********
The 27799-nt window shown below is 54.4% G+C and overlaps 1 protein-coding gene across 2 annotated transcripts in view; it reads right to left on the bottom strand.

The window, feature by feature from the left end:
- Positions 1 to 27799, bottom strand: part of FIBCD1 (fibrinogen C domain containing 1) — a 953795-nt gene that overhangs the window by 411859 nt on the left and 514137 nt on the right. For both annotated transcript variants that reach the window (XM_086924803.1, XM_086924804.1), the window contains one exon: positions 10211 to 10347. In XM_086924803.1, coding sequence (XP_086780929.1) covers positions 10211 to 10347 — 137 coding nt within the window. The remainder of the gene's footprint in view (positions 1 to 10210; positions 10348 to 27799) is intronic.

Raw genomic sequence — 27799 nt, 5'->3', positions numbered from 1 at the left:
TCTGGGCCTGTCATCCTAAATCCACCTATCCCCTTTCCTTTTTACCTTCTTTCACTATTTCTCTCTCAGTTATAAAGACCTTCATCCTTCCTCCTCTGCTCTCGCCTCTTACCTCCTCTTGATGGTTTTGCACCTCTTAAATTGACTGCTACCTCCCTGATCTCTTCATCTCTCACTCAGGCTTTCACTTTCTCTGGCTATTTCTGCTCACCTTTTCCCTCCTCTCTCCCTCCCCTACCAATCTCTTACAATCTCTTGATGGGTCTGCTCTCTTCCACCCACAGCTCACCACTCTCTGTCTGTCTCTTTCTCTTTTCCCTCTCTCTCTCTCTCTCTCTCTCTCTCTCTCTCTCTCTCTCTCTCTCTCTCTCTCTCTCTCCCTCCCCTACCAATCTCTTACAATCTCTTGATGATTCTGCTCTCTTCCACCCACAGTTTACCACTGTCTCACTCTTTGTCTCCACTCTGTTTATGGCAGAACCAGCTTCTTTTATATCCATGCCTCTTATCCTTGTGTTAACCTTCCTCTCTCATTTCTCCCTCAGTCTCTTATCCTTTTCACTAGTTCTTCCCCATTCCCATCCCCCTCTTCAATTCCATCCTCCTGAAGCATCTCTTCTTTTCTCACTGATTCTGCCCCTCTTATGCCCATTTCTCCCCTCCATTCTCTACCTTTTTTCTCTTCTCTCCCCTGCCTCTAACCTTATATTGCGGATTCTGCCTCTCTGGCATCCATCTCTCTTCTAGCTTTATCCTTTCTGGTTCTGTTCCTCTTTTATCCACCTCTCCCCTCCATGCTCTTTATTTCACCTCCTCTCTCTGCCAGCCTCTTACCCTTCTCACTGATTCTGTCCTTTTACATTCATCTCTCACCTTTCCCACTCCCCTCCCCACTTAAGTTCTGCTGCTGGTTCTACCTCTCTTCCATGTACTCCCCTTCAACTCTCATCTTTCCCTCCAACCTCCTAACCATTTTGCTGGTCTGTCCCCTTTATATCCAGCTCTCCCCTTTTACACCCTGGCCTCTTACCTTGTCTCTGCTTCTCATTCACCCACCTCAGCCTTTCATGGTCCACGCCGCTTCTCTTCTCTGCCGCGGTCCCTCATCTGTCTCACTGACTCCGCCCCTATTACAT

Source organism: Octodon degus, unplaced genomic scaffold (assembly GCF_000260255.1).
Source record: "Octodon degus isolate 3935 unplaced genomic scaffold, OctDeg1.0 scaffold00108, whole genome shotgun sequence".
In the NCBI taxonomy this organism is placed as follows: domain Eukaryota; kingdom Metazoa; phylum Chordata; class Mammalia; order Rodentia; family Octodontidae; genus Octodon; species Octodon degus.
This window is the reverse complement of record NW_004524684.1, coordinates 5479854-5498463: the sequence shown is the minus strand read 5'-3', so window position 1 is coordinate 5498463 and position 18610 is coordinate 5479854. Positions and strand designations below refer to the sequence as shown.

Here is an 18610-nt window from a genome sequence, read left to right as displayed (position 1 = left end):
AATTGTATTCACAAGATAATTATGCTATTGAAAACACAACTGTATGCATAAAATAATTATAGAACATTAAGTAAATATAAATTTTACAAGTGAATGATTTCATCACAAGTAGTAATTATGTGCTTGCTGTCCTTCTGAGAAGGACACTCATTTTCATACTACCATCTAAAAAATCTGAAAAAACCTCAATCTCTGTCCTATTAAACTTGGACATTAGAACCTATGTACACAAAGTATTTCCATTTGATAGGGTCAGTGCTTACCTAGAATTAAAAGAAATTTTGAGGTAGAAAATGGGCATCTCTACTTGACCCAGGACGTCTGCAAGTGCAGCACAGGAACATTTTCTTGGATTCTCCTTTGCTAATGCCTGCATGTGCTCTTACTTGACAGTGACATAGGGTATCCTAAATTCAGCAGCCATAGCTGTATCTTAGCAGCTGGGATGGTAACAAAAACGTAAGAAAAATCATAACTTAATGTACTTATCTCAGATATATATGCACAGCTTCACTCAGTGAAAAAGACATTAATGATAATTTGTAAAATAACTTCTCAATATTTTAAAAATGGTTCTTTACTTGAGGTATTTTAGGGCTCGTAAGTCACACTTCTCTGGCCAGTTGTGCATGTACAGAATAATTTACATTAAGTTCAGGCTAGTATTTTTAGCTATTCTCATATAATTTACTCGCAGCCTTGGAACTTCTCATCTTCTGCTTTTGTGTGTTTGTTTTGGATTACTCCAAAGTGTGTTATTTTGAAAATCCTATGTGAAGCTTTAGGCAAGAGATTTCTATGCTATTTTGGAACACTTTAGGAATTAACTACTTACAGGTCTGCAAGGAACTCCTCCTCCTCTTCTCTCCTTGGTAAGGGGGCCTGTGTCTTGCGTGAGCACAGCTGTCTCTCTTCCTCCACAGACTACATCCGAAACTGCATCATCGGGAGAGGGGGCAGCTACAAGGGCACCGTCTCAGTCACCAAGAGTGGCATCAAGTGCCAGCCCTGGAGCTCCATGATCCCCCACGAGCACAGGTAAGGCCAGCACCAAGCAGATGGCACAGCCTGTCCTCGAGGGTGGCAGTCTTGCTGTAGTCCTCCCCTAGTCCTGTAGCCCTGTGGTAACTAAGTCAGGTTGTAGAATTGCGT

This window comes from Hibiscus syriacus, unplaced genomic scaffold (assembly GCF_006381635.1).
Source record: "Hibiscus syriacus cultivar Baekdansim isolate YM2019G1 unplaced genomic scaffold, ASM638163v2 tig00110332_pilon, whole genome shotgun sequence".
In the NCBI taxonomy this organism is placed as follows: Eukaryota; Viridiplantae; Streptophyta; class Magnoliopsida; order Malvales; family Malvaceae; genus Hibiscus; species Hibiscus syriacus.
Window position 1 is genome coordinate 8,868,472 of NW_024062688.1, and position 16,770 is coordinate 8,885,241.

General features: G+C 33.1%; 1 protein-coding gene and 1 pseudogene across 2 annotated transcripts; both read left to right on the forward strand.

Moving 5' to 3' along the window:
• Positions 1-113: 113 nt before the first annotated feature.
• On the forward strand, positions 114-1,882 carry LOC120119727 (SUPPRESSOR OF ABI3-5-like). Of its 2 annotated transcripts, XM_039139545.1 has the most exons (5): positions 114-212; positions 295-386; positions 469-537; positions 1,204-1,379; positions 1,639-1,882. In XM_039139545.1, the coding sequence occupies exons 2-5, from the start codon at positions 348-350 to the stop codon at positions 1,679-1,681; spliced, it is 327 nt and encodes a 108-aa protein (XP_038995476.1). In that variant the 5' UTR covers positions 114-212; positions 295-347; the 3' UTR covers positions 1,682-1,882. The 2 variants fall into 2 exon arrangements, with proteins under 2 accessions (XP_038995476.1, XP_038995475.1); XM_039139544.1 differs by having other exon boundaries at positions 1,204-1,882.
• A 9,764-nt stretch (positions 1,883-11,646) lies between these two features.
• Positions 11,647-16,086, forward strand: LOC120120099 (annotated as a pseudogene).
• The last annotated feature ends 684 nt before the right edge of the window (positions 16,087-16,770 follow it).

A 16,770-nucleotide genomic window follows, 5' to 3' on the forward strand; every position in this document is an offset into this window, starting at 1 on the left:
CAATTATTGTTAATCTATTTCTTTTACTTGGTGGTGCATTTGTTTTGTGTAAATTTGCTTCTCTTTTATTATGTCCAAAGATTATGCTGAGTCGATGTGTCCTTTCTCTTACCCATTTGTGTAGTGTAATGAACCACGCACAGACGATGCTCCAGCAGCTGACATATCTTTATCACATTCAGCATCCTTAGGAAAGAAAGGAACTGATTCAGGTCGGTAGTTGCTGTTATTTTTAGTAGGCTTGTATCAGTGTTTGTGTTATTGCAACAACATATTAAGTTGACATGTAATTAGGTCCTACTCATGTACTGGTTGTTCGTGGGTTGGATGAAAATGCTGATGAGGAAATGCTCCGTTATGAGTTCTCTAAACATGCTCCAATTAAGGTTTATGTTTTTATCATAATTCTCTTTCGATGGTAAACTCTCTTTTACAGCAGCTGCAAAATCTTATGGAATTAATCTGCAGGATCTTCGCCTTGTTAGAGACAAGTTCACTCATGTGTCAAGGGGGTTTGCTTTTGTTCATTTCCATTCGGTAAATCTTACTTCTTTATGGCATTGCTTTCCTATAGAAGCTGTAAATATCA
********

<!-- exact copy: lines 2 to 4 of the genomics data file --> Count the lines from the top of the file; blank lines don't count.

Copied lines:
The window, feature by feature from the left end:
- Positions 1 to 27799, bottom strand: part of FIBCD1 (fibrinogen C domain containing 1) — a 953795-nt gene that overhangs the window by 411859 nt on the left and 514137 nt on the right. For both annotated transcript variants that reach the window (XM_086924803.1, XM_086924804.1), the window contains one exon: positions 10211 to 10347. In XM_086924803.1, coding sequence (XP_086780929.1) covers positions 10211 to 10347 — 137 coding nt within the window. The remainder of the gene's footprint in view (positions 1 to 10210; positions 10348 to 27799) is intronic.

Raw genomic sequence — 27799 nt, 5'->3', positions numbered from 1 at the left: